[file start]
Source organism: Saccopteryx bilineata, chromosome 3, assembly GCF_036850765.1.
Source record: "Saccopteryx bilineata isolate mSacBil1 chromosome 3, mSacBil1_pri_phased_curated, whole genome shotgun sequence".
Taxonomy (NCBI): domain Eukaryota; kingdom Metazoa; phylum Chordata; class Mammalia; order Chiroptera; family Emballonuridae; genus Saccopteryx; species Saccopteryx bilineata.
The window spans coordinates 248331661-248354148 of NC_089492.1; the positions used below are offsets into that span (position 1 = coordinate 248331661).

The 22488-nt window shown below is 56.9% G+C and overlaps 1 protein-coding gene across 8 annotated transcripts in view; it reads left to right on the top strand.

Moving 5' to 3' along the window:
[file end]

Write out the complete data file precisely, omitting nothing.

Source organism: Saccopteryx bilineata, chromosome 3, assembly GCF_036850765.1.
Source record: "Saccopteryx bilineata isolate mSacBil1 chromosome 3, mSacBil1_pri_phased_curated, whole genome shotgun sequence".
Taxonomy (NCBI): domain Eukaryota; kingdom Metazoa; phylum Chordata; class Mammalia; order Chiroptera; family Emballonuridae; genus Saccopteryx; species Saccopteryx bilineata.
The window spans coordinates 248331661-248354148 of NC_089492.1; the positions used below are offsets into that span (position 1 = coordinate 248331661).

The 22488-nt window shown below is 56.9% G+C and overlaps 1 protein-coding gene across 8 annotated transcripts in view; it reads left to right on the top strand.

Moving 5' to 3' along the window: